Photo: Rémi Yuan
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Organizers of Black Lives Matter call on U of O allies to remain active

Organizers of the Black Lives Matter movement from across Canada and the United States gave a keynote speech opening the second annual Activist Assembly hosted by the Student Federation of the University of Ottawa (SFUO) on Nov.  6.

“We think it’s really important to host this kind of event just because education is becoming more and more inaccessible for a lot of groups of students as it becomes continually privatized,” said SFUO campaign coordinator Justine De Jaegher.

“This Activist Assembly also had an important focus on anti-black racism and addressing that on our campus and our community, so I think it’s really important that students have come out to talk about it,” she said.

There were also numerous workshops held on campus throughout Saturday, Nov. 7. The workshops covered climate change, racism, transphobia, mental health, Islamophobia, and more.

U of O students Kiki Brown and Jenny Meya discussed how to be better allies to marginalized groups in their workshop BlakCollectiv: Allyship.

Meya thinks that the workshop can go beyond its participants. “Hopefully they can go on and educate their community… and just be in support of us,” she said.

The Black Lives Matter movement has grown rapidly since its creation, following the acquittal of George Zimmerman in Trayvon Martin’s 2012 murder. However, deep seeded anti-black racism isn’t new.

In September, a mural in downtown Ottawa in memory of Sandra Bland, a woman whose death in a Texas jail cell sparked  protests against racial violence, was defaced.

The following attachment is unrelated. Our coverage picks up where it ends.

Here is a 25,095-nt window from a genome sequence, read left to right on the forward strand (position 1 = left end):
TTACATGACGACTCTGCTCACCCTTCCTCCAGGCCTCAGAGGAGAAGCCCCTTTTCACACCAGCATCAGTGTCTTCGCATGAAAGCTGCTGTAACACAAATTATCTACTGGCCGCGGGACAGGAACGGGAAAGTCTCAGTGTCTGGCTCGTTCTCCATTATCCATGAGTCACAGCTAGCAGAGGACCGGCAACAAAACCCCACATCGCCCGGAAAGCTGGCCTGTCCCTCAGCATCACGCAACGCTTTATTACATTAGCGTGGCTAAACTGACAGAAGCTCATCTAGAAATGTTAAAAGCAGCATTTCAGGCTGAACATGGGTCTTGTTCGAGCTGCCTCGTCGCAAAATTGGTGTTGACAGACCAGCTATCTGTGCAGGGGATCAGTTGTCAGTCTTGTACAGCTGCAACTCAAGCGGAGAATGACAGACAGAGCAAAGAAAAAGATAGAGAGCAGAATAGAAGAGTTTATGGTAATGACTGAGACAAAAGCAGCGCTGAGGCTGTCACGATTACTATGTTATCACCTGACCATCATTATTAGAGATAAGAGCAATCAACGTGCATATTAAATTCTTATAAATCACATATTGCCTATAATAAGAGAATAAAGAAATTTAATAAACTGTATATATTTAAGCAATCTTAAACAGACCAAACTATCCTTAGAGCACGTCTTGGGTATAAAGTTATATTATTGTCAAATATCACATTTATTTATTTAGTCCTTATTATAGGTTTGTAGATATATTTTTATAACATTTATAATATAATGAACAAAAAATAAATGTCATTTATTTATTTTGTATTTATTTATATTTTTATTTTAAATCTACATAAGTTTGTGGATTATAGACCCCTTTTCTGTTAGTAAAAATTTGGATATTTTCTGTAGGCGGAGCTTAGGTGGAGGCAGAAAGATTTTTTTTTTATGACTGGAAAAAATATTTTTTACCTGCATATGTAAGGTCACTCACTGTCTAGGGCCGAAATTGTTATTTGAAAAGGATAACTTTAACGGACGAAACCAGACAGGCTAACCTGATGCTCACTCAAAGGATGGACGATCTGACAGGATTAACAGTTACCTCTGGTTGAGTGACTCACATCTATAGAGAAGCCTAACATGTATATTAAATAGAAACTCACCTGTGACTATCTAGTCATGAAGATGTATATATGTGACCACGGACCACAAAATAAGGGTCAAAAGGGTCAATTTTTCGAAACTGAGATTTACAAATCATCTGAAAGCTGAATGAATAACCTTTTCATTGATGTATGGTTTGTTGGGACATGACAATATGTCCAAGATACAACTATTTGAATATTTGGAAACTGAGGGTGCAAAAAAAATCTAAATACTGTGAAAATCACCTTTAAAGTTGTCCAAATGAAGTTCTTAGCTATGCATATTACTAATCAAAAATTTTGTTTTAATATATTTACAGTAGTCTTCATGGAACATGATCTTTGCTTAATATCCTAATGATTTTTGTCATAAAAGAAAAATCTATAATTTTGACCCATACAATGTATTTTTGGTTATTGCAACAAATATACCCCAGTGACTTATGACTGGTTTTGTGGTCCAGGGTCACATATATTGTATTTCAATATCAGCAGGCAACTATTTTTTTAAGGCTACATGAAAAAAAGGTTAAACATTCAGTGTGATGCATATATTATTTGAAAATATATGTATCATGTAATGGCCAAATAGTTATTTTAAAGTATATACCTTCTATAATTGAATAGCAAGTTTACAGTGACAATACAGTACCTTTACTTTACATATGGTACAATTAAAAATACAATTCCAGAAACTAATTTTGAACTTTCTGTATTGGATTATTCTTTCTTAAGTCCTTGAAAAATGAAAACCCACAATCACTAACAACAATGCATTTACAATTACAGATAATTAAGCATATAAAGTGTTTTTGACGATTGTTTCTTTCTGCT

“I think the time period addressing anti-blackness is always. It’s very pervasive, something that’s invisible. No one likes to talk about racism, it makes people uncomfortable and specifically no one likes to talk about anti-blackness,” said Brown.

Brown and Meya encouraged allies to actively call out racism, regardless of whether a minority member is there to validate their allegiance, while not derailing the conversation or talking over them.

Meya emphasized why a university setting is a fitting place for these discussions.

“I think it’s because we’re just part of an institution that grants us information,” she said. She continued that in such an environment it’s easier to “teach people who are willing to learn things that are difficult, things that are critical.”

Vanessa Dorimain and Alexandria Williams presented their workshop, Safe Spaces. The session focused on how to make lasting safer spaces around campus, be it in relation to race, gender identity, sexual orientation, ability or other factors.

Dorimain is the vice-president of university affairs of the SFUO and a founding member of BlakCollectiv, while Williams travelled from Toronto, where she is a co-founder of Black Lives Matter: Toronto Coalition, and is a student at York University. The two have previously collaborated on similar workshops.

“If anything, what I always want from participants is to actively have questions,” said Williams. “That’s what keeps these conversations going and that’s what creates more information to be shared to make spaces more open.”